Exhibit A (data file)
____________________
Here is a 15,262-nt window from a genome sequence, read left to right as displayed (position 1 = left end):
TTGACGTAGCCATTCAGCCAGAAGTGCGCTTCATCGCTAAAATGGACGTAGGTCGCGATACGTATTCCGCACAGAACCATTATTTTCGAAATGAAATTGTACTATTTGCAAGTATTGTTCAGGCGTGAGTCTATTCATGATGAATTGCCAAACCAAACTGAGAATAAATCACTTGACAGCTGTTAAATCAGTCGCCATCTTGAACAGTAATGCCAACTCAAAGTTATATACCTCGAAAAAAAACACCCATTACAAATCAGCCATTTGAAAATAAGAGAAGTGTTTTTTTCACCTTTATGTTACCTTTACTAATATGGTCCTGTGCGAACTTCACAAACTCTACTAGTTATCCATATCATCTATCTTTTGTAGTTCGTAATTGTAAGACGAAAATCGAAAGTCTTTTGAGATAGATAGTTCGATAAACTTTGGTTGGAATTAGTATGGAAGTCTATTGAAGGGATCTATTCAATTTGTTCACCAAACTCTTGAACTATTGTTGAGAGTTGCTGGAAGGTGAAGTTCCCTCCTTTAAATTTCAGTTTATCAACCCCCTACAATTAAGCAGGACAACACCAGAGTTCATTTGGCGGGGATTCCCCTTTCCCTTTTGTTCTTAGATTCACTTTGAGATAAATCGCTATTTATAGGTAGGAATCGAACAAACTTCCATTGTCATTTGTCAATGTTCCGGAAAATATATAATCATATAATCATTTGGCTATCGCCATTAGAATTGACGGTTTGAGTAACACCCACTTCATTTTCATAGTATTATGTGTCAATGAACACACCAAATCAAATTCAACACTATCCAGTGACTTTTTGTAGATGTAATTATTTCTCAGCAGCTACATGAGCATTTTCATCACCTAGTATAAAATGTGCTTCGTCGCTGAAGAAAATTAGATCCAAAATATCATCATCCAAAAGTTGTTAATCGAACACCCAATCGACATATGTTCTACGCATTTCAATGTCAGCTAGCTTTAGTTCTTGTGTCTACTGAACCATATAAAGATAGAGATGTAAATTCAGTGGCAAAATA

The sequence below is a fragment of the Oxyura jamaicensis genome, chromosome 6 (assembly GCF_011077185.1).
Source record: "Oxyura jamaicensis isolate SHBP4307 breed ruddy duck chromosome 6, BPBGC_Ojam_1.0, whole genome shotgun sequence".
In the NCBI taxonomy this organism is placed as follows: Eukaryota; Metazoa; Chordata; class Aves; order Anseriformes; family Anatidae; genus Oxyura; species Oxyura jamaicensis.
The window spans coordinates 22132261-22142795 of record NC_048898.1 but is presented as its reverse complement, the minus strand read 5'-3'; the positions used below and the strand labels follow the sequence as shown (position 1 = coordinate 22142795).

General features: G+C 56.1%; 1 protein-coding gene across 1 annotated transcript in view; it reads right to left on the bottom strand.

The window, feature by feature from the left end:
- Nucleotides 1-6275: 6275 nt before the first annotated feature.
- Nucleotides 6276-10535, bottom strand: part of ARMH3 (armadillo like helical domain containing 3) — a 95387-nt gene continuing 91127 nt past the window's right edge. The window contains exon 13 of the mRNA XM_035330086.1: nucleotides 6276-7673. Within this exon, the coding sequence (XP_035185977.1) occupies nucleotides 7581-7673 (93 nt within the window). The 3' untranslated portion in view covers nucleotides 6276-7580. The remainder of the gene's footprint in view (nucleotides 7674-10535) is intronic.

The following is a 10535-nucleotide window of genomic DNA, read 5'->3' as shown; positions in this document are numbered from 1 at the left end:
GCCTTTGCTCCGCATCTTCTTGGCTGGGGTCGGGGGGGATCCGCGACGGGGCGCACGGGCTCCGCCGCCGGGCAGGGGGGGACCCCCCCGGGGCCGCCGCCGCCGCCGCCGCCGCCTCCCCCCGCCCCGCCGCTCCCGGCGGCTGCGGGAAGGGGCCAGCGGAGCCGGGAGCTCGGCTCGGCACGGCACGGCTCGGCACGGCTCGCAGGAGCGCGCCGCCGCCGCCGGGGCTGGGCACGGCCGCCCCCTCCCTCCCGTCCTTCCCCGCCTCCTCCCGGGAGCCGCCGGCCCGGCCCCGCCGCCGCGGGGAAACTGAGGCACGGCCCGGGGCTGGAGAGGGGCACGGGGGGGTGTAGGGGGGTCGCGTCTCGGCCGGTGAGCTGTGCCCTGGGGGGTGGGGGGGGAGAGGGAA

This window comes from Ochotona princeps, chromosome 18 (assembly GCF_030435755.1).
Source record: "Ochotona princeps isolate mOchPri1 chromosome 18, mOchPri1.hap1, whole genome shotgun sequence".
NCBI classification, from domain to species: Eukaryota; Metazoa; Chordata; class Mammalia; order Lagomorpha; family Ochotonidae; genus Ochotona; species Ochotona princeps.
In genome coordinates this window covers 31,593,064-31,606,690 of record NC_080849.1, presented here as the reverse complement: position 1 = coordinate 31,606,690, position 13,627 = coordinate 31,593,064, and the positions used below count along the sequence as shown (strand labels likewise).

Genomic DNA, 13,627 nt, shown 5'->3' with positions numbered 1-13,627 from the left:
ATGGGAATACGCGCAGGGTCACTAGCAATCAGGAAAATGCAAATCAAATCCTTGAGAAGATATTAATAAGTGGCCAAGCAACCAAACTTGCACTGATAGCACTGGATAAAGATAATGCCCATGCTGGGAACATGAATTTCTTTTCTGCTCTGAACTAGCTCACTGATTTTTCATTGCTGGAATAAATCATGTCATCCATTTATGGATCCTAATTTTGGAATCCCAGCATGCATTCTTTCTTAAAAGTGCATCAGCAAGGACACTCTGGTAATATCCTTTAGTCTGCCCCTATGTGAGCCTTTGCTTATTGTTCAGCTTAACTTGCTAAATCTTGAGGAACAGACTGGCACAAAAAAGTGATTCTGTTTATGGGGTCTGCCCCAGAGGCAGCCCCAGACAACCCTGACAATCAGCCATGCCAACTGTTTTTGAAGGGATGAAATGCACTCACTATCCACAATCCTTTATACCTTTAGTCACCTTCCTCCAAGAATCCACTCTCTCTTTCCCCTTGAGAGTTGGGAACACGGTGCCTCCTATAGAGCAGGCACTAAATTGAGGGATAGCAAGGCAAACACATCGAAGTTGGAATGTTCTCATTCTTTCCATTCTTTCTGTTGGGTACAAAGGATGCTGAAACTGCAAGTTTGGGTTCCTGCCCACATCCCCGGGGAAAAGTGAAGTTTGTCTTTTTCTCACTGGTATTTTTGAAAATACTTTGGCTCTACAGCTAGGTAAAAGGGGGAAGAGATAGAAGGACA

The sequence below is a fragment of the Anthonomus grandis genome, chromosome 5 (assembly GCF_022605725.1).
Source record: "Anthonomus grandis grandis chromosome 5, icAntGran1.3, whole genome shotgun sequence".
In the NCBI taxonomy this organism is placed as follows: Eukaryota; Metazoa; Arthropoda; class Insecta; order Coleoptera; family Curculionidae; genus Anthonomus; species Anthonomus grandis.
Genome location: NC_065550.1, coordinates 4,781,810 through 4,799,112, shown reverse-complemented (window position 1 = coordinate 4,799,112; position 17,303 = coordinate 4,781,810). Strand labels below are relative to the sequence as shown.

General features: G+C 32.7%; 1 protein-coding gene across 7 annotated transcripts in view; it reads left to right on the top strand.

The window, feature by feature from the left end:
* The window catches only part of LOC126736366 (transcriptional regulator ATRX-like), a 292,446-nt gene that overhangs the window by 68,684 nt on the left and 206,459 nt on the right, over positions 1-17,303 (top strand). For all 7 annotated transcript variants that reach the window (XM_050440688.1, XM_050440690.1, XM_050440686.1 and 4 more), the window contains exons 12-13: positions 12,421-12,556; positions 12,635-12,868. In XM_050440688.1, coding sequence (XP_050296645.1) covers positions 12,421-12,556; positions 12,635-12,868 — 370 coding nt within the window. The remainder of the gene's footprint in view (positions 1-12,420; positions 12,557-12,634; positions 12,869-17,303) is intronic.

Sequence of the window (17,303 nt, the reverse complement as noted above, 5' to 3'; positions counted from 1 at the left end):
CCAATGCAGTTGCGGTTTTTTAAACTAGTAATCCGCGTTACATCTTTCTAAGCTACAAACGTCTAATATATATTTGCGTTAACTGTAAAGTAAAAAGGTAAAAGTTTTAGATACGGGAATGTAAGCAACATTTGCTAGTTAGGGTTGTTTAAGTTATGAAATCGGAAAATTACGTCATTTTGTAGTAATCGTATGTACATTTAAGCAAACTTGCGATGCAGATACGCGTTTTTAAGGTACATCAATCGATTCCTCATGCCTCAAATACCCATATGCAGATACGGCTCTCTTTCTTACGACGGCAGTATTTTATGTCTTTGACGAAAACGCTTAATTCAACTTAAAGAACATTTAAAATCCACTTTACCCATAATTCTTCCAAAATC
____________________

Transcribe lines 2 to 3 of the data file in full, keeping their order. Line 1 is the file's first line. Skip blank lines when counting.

TTGACGTAGCCATTCAGCCAGAAGTGCGCTTCATCGCTAAAATGGACGTAGGTCGCGATACGTATTCCGCACAGAACCATTATTTTCGAAATGAAATTGTACTATTTGCAAGTATTGTTCAGGCGTGAGTCTATTCATGATGAATTGCCAAACCAAACTGAGAATAAATCACTTGACAGCTGTTAAATCAGTCGCCATCTTGAACAGTAATGCCAACTCAAAGTTATATACCTCGAAAAAAAACACCCATTACAAATCAGCCATTTGAAAATAAGAGAAGTGTTTTTTTCACCTTTATGTTACCTTTACTAATATGGTCCTGTGCGAACTTCACAAACTCTACTAGTTATCCATATCATCTATCTTTTGTAGTTCGTAATTGTAAGACGAAAATCGAAAGTCTTTTGAGATAGATAGTTCGATAAACTTTGGTTGGAATTAGTATGGAAGTCTATTGAAGGGATCTATTCAATTTGTTCACCAAACTCTTGAACTATTGTTGAGAGTTGCTGGAAGGTGAAGTTCCCTCCTTTAAATTTCAGTTTATCAACCCCCTACAATTAAGCAGGACAACACCAGAGTTCATTTGGCGGGGATTCCCCTTTCCCTTTTGTTCTTAGATTCACTTTGAGATAAATCGCTATTTATAGGTAGGAATCGAACAAACTTCCATTGTCATTTGTCAATGTTCCGGAAAATATATAATCATATAATCATTTGGCTATCGCCATTAGAATTGACGGTTTGAGTAACACCCACTTCATTTTCATAGTATTATGTGTCAATGAACACACCAAATCAAATTCAACACTATCCAGTGACTTTTTGTAGATGTAATTATTTCTCAGCAGCTACATGAGCATTTTCATCACCTAGTATAAAATGTGCTTCGTCGCTGAAGAAAATTAGATCCAAAATATCATCATCCAAAAGTTGTTAATCGAACACCCAATCGACATATGTTCTACGCATTTCAATGTCAGCTAGCTTTAGTTCTTGTGTCTACTGAACCATATAAAGATAGAGATGTAAATTCAGTGGCAAAATA

The sequence below is a fragment of the Oxyura jamaicensis genome, chromosome 6 (assembly GCF_011077185.1).